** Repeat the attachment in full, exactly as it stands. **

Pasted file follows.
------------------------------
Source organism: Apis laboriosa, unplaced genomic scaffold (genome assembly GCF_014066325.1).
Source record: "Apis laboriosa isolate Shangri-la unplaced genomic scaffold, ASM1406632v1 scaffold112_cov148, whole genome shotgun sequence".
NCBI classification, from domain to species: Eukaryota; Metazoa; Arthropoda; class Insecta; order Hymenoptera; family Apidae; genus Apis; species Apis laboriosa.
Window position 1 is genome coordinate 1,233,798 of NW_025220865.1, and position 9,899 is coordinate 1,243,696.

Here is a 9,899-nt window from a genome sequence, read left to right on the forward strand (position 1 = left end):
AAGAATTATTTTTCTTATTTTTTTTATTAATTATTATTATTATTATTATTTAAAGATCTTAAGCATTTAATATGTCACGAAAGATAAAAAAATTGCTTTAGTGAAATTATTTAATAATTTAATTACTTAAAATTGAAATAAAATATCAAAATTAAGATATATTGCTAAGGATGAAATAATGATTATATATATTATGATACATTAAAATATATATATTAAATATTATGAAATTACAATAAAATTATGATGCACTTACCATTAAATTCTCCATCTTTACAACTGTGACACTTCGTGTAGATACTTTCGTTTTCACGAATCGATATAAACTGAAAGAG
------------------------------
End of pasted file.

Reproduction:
Source organism: Apis laboriosa, unplaced genomic scaffold (genome assembly GCF_014066325.1).
Source record: "Apis laboriosa isolate Shangri-la unplaced genomic scaffold, ASM1406632v1 scaffold112_cov148, whole genome shotgun sequence".
NCBI classification, from domain to species: Eukaryota; Metazoa; Arthropoda; class Insecta; order Hymenoptera; family Apidae; genus Apis; species Apis laboriosa.
Window position 1 is genome coordinate 1,233,798 of NW_025220865.1, and position 9,899 is coordinate 1,243,696.

Here is a 9,899-nt window from a genome sequence, read left to right on the forward strand (position 1 = left end):
AAGAATTATTTTTCTTATTTTTTTTATTAATTATTATTATTATTATTATTTAAAGATCTTAAGCATTTAATATGTCACGAAAGATAAAAAAATTGCTTTAGTGAAATTATTTAATAATTTAATTACTTAAAATTGAAATAAAATATCAAAATTAAGATATATTGCTAAGGATGAAATAATGATTATATATATTATGATACATTAAAATATATATATTAAATATTATGAAATTACAATAAAATTATGATGCACTTACCATTAAATTCTCCATCTTTACAACTGTGACACTTCGTGTAGATACTTTCGTTTTCACGAATCGATATAAACTGAAAGAG